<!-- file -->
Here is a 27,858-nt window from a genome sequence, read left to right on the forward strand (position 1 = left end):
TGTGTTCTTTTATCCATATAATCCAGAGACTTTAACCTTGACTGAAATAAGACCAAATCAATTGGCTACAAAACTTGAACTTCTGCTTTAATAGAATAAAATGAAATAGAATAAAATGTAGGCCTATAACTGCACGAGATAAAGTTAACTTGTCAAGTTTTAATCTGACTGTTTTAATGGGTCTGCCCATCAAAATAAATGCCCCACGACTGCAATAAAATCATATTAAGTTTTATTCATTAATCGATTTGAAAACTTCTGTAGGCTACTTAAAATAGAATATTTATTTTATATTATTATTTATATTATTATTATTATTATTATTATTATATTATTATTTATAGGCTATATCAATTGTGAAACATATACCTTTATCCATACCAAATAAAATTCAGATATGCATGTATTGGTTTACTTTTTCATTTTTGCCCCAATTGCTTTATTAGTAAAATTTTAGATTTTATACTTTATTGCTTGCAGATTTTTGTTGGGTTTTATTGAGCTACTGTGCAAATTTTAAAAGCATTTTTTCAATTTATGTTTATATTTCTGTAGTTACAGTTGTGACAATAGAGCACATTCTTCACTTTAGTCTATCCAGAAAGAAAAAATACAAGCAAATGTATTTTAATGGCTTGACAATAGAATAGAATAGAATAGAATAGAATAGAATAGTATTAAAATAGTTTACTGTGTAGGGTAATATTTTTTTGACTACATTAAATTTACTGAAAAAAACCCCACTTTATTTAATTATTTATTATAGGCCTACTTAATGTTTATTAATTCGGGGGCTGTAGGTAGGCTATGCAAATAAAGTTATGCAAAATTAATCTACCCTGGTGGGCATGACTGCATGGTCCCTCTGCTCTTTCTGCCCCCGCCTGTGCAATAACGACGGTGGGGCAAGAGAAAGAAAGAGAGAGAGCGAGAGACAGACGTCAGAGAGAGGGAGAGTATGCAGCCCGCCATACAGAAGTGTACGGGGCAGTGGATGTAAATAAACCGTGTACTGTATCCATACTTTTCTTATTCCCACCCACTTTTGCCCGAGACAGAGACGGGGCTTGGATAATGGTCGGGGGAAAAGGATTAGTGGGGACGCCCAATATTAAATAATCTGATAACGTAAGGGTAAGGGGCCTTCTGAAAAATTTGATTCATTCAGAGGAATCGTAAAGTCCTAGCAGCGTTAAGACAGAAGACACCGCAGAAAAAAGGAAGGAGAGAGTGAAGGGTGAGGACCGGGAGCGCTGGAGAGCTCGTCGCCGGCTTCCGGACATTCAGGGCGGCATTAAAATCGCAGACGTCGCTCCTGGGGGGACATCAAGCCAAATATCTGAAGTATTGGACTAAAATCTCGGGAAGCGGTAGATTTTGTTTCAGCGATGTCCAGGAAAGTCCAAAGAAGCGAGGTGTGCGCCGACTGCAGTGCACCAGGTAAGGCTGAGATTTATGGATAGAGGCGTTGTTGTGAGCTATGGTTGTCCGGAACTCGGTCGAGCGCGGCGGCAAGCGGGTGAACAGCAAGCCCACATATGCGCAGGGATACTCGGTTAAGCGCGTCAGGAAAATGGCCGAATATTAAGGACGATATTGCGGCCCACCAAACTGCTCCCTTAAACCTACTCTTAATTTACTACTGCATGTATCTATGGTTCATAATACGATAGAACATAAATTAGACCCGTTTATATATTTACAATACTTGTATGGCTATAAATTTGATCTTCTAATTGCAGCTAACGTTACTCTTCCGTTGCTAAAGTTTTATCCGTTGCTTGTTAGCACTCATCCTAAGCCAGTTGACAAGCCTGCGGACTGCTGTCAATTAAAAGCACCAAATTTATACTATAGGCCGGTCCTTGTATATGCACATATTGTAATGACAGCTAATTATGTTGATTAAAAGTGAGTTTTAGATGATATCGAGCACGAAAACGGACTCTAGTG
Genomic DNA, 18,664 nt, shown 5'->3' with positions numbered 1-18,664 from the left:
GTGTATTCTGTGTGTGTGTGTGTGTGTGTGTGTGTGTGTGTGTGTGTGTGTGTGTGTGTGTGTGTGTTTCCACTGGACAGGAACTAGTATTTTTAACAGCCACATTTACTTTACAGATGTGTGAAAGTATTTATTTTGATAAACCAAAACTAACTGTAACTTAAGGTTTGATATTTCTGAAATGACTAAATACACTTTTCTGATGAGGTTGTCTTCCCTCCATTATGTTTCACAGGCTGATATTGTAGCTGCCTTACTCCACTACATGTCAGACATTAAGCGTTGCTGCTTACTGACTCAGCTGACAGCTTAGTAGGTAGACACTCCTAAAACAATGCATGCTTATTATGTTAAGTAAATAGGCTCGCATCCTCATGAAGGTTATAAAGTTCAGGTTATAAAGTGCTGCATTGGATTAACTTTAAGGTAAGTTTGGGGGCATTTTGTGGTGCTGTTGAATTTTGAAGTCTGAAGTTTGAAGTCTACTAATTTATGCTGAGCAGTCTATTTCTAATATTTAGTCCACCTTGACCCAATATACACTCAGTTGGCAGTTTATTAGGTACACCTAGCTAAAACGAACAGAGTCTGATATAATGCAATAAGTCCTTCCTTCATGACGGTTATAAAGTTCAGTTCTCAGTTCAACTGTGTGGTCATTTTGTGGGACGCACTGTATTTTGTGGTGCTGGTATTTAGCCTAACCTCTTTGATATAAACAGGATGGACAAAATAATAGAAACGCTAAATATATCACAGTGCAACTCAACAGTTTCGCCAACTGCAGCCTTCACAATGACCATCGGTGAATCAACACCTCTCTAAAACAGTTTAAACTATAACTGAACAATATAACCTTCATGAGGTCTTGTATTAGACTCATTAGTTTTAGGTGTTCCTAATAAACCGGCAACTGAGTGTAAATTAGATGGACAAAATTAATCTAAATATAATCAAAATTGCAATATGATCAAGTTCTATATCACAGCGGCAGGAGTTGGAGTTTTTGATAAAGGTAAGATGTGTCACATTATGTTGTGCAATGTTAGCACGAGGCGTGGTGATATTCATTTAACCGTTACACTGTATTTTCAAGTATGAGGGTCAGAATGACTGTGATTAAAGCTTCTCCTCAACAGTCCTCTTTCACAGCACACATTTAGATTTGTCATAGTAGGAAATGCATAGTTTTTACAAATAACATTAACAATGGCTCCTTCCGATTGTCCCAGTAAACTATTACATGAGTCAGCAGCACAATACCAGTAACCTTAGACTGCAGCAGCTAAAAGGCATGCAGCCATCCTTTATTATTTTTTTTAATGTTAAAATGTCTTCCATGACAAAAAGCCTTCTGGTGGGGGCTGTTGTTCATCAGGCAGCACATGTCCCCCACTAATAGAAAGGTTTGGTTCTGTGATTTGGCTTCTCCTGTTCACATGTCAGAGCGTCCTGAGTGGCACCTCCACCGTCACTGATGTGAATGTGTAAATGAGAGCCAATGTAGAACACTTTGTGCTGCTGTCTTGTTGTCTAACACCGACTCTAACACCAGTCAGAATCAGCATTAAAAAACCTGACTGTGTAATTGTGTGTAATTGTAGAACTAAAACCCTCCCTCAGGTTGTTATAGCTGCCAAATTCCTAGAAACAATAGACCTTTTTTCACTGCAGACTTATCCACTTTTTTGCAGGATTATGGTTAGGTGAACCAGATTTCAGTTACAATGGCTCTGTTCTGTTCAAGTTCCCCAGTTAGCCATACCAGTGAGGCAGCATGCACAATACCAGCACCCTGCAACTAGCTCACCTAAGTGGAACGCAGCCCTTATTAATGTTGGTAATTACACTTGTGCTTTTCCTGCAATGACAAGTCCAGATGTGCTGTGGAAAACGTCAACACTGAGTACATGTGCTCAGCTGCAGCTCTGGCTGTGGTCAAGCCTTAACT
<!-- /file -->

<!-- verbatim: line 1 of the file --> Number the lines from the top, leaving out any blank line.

Here is a 27,858-nt window from a genome sequence, read left to right on the forward strand (position 1 = left end):